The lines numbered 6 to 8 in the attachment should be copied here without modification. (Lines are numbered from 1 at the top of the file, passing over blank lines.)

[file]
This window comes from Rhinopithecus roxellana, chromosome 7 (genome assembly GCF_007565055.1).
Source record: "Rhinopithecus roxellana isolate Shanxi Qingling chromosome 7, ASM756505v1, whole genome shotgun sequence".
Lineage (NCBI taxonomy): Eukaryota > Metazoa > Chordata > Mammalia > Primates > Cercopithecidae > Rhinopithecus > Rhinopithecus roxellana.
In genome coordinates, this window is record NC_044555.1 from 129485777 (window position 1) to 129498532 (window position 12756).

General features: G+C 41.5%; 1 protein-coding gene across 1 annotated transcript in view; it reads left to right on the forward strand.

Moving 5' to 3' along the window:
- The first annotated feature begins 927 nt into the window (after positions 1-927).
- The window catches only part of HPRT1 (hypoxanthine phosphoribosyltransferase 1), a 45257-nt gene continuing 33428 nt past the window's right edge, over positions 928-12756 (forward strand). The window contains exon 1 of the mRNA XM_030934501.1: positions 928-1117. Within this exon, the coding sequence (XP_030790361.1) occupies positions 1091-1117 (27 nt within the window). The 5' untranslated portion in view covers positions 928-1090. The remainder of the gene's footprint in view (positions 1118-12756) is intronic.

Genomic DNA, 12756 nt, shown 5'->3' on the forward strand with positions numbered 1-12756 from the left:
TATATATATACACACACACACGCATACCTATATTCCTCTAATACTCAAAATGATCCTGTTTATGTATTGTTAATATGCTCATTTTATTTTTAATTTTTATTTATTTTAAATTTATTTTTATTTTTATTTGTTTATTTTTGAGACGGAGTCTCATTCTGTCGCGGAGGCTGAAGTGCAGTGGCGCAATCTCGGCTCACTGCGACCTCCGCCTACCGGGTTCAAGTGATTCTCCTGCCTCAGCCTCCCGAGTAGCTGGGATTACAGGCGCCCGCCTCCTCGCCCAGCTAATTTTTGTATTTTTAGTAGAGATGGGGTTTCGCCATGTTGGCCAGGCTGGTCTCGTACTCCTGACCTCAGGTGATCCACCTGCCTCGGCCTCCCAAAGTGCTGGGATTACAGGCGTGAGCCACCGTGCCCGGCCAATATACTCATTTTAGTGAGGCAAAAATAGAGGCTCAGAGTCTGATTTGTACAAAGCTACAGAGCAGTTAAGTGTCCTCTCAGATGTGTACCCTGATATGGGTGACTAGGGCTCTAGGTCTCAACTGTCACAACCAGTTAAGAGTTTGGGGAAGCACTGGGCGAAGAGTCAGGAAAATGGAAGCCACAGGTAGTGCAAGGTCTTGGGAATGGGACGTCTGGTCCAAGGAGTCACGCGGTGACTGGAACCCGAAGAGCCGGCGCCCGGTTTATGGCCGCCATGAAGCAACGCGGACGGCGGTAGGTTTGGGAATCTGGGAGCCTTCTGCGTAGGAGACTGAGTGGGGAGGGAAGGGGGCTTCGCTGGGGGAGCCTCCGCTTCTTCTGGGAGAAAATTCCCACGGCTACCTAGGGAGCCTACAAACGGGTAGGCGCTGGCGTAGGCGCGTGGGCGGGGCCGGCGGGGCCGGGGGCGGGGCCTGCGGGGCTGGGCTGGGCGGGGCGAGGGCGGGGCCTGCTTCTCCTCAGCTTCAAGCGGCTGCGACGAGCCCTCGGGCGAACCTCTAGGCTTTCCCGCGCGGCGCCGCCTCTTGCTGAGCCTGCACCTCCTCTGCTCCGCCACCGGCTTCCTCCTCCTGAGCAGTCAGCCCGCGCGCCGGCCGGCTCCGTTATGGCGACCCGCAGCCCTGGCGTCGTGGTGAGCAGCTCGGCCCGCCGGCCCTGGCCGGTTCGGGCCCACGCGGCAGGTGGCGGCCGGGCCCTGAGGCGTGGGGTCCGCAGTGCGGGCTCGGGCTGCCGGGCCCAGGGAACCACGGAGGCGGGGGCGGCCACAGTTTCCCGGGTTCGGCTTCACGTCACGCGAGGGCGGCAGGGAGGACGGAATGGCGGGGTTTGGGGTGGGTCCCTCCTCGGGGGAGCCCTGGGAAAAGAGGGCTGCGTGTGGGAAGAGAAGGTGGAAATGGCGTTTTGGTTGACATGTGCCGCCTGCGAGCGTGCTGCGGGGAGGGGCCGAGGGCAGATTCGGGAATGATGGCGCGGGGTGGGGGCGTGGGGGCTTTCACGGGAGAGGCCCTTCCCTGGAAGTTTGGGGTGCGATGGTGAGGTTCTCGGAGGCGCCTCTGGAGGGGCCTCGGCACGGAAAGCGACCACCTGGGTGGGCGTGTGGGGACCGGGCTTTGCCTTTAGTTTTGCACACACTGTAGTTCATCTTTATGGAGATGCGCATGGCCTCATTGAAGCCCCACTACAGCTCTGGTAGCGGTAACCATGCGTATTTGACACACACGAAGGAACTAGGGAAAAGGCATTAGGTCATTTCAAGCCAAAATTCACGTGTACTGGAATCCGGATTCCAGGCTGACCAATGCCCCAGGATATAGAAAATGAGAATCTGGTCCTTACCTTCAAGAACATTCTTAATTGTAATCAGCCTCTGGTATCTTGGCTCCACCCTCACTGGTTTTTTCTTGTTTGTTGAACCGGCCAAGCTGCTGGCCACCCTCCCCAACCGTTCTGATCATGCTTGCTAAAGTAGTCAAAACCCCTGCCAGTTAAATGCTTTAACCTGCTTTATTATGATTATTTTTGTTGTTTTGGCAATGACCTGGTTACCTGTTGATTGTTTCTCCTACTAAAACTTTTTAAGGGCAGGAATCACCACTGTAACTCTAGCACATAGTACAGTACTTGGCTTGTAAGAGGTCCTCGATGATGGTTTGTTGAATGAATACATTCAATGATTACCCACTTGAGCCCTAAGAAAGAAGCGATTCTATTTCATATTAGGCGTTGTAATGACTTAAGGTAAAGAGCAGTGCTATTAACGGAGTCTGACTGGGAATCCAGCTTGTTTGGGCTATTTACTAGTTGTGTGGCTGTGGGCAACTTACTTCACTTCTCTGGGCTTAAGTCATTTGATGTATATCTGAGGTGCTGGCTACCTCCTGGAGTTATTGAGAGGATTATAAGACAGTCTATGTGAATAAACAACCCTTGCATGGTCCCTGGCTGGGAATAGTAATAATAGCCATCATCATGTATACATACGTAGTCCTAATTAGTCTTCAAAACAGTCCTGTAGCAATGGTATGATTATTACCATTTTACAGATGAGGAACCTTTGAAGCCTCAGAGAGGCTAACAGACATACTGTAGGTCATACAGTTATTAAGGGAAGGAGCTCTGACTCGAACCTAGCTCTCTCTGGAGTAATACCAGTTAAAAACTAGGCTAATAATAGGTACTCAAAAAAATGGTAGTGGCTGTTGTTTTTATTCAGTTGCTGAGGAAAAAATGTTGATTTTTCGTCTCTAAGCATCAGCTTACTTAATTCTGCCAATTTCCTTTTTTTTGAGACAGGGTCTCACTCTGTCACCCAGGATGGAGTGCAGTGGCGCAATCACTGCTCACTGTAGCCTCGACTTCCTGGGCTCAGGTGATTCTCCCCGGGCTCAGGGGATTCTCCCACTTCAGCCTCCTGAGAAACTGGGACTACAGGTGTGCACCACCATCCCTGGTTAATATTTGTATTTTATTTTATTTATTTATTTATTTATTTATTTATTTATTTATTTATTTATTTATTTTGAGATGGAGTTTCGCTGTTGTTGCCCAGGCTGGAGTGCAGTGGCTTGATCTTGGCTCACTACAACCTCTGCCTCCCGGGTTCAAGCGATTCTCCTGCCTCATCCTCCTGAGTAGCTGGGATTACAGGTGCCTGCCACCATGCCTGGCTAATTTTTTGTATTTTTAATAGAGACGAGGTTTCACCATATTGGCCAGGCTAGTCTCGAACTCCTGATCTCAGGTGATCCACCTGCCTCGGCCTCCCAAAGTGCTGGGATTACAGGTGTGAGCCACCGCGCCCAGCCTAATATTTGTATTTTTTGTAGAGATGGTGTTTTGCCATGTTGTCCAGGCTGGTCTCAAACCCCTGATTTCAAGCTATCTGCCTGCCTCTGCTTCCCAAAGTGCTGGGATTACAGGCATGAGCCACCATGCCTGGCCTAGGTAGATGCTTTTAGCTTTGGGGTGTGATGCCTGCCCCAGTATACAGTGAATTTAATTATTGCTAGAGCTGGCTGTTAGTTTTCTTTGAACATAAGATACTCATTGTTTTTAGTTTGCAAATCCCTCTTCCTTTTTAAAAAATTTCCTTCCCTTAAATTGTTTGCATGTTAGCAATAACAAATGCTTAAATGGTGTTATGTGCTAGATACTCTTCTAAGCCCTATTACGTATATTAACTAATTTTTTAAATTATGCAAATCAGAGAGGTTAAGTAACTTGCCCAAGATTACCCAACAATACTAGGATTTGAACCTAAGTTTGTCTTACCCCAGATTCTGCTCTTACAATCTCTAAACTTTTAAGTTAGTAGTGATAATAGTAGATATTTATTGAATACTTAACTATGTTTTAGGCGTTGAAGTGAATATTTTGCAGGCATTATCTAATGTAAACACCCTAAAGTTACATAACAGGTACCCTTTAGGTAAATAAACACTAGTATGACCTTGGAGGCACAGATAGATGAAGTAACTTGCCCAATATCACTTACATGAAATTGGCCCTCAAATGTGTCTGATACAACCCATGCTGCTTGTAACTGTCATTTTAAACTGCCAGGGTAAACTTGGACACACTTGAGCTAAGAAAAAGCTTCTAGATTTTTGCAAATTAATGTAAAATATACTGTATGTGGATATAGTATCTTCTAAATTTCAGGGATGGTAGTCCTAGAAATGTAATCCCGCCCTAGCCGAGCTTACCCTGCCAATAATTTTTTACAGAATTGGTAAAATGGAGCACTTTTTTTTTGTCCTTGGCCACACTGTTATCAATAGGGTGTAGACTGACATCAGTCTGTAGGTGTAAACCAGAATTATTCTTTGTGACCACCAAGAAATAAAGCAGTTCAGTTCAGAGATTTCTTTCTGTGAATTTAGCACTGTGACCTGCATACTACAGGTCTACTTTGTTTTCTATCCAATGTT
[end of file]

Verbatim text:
Moving 5' to 3' along the window:
- The first annotated feature begins 927 nt into the window (after positions 1-927).
- The window catches only part of HPRT1 (hypoxanthine phosphoribosyltransferase 1), a 45257-nt gene continuing 33428 nt past the window's right edge, over positions 928-12756 (forward strand). The window contains exon 1 of the mRNA XM_030934501.1: positions 928-1117. Within this exon, the coding sequence (XP_030790361.1) occupies positions 1091-1117 (27 nt within the window). The 5' untranslated portion in view covers positions 928-1090. The remainder of the gene's footprint in view (positions 1118-12756) is intronic.